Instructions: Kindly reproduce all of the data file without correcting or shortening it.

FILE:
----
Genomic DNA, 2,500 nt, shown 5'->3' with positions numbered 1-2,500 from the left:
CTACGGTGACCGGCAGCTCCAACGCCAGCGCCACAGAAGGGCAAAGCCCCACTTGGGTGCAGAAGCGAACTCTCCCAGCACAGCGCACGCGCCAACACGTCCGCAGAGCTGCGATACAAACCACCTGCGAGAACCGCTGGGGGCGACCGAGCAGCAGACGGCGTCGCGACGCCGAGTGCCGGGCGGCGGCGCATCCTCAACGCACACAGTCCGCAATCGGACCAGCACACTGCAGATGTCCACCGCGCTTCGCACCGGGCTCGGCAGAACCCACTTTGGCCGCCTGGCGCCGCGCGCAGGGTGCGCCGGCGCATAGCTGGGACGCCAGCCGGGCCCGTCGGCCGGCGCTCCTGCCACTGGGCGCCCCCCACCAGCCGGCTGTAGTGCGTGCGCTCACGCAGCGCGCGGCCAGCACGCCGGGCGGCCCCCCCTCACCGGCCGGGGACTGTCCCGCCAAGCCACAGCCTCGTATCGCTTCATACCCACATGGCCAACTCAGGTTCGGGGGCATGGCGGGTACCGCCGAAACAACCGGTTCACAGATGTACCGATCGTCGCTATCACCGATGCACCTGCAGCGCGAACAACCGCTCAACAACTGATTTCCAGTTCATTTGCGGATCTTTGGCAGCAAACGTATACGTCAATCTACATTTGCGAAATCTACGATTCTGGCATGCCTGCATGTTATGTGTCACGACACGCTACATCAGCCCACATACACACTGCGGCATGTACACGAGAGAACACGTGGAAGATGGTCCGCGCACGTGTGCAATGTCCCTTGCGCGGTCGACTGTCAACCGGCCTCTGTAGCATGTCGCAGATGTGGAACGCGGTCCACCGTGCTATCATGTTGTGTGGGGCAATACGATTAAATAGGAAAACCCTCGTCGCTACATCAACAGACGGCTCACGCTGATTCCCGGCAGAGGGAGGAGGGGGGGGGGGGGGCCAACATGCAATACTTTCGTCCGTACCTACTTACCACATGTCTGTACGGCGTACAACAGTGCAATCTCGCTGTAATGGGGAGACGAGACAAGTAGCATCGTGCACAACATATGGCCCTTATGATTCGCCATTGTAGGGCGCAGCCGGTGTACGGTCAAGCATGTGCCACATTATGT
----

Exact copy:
Genomic DNA, 2,500 nt, shown 5'->3' with positions numbered 1-2,500 from the left:
CTACGGTGACCGGCAGCTCCAACGCCAGCGCCACAGAAGGGCAAAGCCCCACTTGGGTGCAGAAGCGAACTCTCCCAGCACAGCGCACGCGCCAACACGTCCGCAGAGCTGCGATACAAACCACCTGCGAGAACCGCTGGGGGCGACCGAGCAGCAGACGGCGTCGCGACGCCGAGTGCCGGGCGGCGGCGCATCCTCAACGCACACAGTCCGCAATCGGACCAGCACACTGCAGATGTCCACCGCGCTTCGCACCGGGCTCGGCAGAACCCACTTTGGCCGCCTGGCGCCGCGCGCAGGGTGCGCCGGCGCATAGCTGGGACGCCAGCCGGGCCCGTCGGCCGGCGCTCCTGCCACTGGGCGCCCCCCACCAGCCGGCTGTAGTGCGTGCGCTCACGCAGCGCGCGGCCAGCACGCCGGGCGGCCCCCCCTCACCGGCCGGGGACTGTCCCGCCAAGCCACAGCCTCGTATCGCTTCATACCCACATGGCCAACTCAGGTTCGGGGGCATGGCGGGTACCGCCGAAACAACCGGTTCACAGATGTACCGATCGTCGCTATCACCGATGCACCTGCAGCGCGAACAACCGCTCAACAACTGATTTCCAGTTCATTTGCGGATCTTTGGCAGCAAACGTATACGTCAATCTACATTTGCGAAATCTACGATTCTGGCATGCCTGCATGTTATGTGTCACGACACGCTACATCAGCCCACATACACACTGCGGCATGTACACGAGAGAACACGTGGAAGATGGTCCGCGCACGTGTGCAATGTCCCTTGCGCGGTCGACTGTCAACCGGCCTCTGTAGCATGTCGCAGATGTGGAACGCGGTCCACCGTGCTATCATGTTGTGTGGGGCAATACGATTAAATAGGAAAACCCTCGTCGCTACATCAACAGACGGCTCACGCTGATTCCCGGCAGAGGGAGGAGGGGGGGGGGGGGGCCAACATGCAATACTTTCGTCCGTACCTACTTACCACATGTCTGTACGGCGTACAACAGTGCAATCTCGCTGTAATGGGGAGACGAGACAAGTAGCATCGTGCACAACATATGGCCCTTATGATTCGCCATTGTAGGGCGCAGCCGGTGTACGGTCAAGCATGTGCCACATTATGT